I was just driving along in my car, laughing with my family after leaving my son’s ballgame, when he appeared out of nowhere.
He was coming towards me in the other lane, and right about the time I laid eyes on his intimidating, unmarked, black Dodge Charger, his blue lights started flashing.
I immediately looked down at my speedometer, realizing for the first time that I was going over the speed limit. I assume it is normal to have an instant sinking feeling in your stomach when one realizes that you are about to be punished for your disobedience of the traffic laws – but in any case, that describes me.
I wish I could say I handled this situation well. Since my children were in the car, I could have used this as a wonderful teachable moment…… like admitting my mistake; willingly accepting the punishment I deserved; and being understanding that the policeman was simply doing his job, and trying to maintain safety for everyone on the roads.
But no. I was irritated. Ill. In fact, quite bitter.
You see, the past few weeks had NOT been good. Several trying circumstances that I was dealing with were weighing heavily on my heart. I was already feeling discouraged and worried, and now a speeding ticket? As my frustration boiled to the surface, I blurted out, “Oh. My. GOSH! Well, this is just great. Great, I tell you! It has been a horrible several weeks, now this happens?! This is the worst month ever!! Can’t anything good ever happen?”
I ceased my two-year-old temper tantrum long enough to pull over onto the grass, then watched in my rear view mirror as the police car gradually crept up behind me. I angrily got out my drivers license and registration, tapping my finger on the steering wheel with a scowl on my face, as I impatiently waited for the cop to take his ever-sweet time to come to my window.
“Maam, I stopped you for speeding. Drivers license and registration please.” I handed them over.
Then it happened. The unexpected. The undeserved.
The cop glanced into my car to see who was riding with me, and let out a big ol’ “hey!” to my husband, calling him by name. Apparently they had attended church together growing up and proceeded to spend a couple friendly minutes getting reacquainted. Then he handed me back my license and registration with a smile, and simply said “slow it down please, and have a good day”.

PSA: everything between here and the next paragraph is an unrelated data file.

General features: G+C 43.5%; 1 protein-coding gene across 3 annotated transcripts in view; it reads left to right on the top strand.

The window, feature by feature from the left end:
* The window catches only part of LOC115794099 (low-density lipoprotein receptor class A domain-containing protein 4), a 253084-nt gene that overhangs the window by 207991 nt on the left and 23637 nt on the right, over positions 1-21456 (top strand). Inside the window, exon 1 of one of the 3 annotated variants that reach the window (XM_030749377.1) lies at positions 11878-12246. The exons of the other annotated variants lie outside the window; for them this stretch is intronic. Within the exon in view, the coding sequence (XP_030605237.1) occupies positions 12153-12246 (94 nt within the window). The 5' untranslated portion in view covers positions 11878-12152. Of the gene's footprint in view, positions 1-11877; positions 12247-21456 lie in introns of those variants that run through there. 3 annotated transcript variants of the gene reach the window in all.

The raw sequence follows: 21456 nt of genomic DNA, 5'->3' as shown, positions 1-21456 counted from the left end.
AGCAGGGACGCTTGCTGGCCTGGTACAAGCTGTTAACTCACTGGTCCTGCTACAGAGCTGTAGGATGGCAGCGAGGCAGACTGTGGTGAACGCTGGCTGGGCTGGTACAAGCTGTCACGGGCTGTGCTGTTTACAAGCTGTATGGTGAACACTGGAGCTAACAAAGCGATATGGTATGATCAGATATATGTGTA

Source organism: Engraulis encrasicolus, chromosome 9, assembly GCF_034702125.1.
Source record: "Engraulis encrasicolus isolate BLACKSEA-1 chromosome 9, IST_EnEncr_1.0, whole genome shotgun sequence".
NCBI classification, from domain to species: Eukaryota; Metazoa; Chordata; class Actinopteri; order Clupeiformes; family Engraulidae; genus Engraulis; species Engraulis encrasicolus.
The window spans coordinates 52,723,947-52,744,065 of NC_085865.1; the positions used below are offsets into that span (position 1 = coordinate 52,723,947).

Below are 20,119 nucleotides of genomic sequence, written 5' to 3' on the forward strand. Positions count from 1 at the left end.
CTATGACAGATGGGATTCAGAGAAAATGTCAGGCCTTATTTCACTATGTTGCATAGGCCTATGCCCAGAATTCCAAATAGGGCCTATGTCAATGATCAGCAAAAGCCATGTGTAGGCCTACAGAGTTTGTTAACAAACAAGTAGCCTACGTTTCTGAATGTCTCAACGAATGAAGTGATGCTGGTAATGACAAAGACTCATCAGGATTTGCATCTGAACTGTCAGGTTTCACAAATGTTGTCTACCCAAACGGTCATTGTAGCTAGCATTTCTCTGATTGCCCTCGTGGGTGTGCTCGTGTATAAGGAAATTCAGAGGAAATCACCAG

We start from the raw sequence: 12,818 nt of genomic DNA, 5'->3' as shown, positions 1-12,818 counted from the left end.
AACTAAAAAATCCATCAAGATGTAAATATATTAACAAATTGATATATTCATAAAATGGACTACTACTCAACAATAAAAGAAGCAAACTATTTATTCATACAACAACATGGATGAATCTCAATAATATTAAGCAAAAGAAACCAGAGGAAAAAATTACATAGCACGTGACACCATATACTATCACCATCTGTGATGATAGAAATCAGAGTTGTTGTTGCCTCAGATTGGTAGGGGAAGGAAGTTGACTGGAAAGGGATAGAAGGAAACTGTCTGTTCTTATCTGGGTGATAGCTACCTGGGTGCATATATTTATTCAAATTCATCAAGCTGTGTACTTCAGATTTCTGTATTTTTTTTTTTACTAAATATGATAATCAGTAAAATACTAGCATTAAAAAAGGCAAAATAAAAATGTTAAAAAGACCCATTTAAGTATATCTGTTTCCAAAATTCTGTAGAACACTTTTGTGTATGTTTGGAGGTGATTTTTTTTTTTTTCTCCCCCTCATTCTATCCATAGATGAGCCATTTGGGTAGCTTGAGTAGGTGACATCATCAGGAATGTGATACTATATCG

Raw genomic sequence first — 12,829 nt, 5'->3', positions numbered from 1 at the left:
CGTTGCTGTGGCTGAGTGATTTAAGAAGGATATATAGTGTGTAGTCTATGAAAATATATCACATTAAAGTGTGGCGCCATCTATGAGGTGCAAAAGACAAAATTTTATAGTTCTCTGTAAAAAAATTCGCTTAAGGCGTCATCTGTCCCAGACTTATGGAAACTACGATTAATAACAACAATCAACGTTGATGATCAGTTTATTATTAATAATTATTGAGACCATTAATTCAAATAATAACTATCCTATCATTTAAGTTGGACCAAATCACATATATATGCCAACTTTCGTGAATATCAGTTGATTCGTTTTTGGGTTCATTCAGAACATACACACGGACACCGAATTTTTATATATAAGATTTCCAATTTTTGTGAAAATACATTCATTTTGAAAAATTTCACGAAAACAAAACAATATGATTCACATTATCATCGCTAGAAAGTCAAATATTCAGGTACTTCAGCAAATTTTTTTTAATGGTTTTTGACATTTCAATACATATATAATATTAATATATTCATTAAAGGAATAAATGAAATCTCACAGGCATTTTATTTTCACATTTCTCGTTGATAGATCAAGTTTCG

What?! We all sat there stunned for a moment as the cop walked back to his car. My daughter broke the silence with a giggle, and then my husband began to get a big head, raising his hands in the air and bellowing “it is a GOOD day to be married to ME!”. We all laughed and sighed a sigh of relief, as I drove away – quite slowly, I might add.
I had messed up. I had made a mistake. I had gotten distracted and taken my focus off what was important. I had not paid attention to the guidelines that I was supposed to be following.
I deserved to suffer the consequences – but instead – I was given grace.
Grace – because of a personal relationship.
The grace I received from the cop was not warranted, but saved me from many hassles, paying an expensive ticket, and raised insurance rates. Because of that grace, I got off scot-free. And for that, I am extremely grateful.
As I recalled that incident, I began thinking about how we get off scot-free from sin, when we are in Christ.
We mess up. We make mistakes. We do not live by His guidelines. We get distracted and lose focus. We deserve to suffer the consequences of our sinful choices.
Yet, if we have a personal relationship with Jesus, we get off scot-free from the eternal punishment of sin. We may have to suffer the earthly consequences of our choices, but not eternal consequences.
The definition of “scot-free” is this: to be or remain unhurt or unpunished; safe; without harm, loss or penalty.” Jesus took on our hurt, our punishment, our harm and our penalty, so that we could be scot-free in Him.
We do not deserve His grace – yet He gives it freely. It is not warranted, but it saves us from a life void of joy and peace. It was not expected, but His sacrifice saved us from an eternity apart from Him.
God does not want us to have a sinking feeling in our stomach when we realize that we have sinned, because in Him, there is no shame or condemnation.
Instead, He wants us to acknowledge our sin, repent, ask for forgiveness, and refocus our life back to Him.
Hebrews 4:16 says “Let us then approach God’s throne of grace with confidence, so that we may receive mercy and find grace to help us in our time of need.”
God takes pleasure when we approach His throne in need of grace. The kind of grace that invites us into heaven, scot-free.
And for that, I am eternally grateful.
Guess good things do happen, even when life seems hard. Good things – like Jesus.